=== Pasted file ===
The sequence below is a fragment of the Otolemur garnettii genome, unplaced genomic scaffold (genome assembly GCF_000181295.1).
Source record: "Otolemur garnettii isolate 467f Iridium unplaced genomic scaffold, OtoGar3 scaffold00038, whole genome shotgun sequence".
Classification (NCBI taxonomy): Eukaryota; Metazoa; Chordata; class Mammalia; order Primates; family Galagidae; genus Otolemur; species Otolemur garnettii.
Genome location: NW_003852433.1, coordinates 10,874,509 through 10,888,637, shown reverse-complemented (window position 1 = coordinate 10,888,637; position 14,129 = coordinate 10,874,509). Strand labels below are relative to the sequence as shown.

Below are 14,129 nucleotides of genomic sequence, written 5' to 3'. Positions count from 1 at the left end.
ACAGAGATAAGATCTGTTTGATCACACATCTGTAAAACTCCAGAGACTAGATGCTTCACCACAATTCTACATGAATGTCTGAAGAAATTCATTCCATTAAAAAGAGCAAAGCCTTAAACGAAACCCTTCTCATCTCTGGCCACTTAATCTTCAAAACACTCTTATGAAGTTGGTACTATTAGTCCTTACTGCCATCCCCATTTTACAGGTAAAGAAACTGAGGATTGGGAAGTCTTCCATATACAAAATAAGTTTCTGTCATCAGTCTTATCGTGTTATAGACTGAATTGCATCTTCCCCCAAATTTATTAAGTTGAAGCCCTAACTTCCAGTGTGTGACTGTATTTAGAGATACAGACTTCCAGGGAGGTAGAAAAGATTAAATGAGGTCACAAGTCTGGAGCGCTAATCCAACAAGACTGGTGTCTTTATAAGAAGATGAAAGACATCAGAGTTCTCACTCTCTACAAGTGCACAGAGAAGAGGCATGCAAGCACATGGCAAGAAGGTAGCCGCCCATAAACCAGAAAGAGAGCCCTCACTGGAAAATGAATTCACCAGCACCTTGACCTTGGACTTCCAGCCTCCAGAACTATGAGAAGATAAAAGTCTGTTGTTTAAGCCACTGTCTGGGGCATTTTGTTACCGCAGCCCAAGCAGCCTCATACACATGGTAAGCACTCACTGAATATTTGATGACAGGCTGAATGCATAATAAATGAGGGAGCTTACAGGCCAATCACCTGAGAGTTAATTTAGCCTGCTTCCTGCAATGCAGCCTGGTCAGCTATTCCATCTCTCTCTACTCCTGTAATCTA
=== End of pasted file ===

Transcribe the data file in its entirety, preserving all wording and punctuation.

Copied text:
The sequence below is a fragment of the Otolemur garnettii genome, unplaced genomic scaffold (genome assembly GCF_000181295.1).
Source record: "Otolemur garnettii isolate 467f Iridium unplaced genomic scaffold, OtoGar3 scaffold00038, whole genome shotgun sequence".
Classification (NCBI taxonomy): Eukaryota; Metazoa; Chordata; class Mammalia; order Primates; family Galagidae; genus Otolemur; species Otolemur garnettii.
Genome location: NW_003852433.1, coordinates 10,874,509 through 10,888,637, shown reverse-complemented (window position 1 = coordinate 10,888,637; position 14,129 = coordinate 10,874,509). Strand labels below are relative to the sequence as shown.

Below are 14,129 nucleotides of genomic sequence, written 5' to 3'. Positions count from 1 at the left end.
ACAGAGATAAGATCTGTTTGATCACACATCTGTAAAACTCCAGAGACTAGATGCTTCACCACAATTCTACATGAATGTCTGAAGAAATTCATTCCATTAAAAAGAGCAAAGCCTTAAACGAAACCCTTCTCATCTCTGGCCACTTAATCTTCAAAACACTCTTATGAAGTTGGTACTATTAGTCCTTACTGCCATCCCCATTTTACAGGTAAAGAAACTGAGGATTGGGAAGTCTTCCATATACAAAATAAGTTTCTGTCATCAGTCTTATCGTGTTATAGACTGAATTGCATCTTCCCCCAAATTTATTAAGTTGAAGCCCTAACTTCCAGTGTGTGACTGTATTTAGAGATACAGACTTCCAGGGAGGTAGAAAAGATTAAATGAGGTCACAAGTCTGGAGCGCTAATCCAACAAGACTGGTGTCTTTATAAGAAGATGAAAGACATCAGAGTTCTCACTCTCTACAAGTGCACAGAGAAGAGGCATGCAAGCACATGGCAAGAAGGTAGCCGCCCATAAACCAGAAAGAGAGCCCTCACTGGAAAATGAATTCACCAGCACCTTGACCTTGGACTTCCAGCCTCCAGAACTATGAGAAGATAAAAGTCTGTTGTTTAAGCCACTGTCTGGGGCATTTTGTTACCGCAGCCCAAGCAGCCTCATACACATGGTAAGCACTCACTGAATATTTGATGACAGGCTGAATGCATAATAAATGAGGGAGCTTACAGGCCAATCACCTGAGAGTTAATTTAGCCTGCTTCCTGCAATGCAGCCTGGTCAGCTATTCCATCTCTCTCTACTCCTGTAATCTA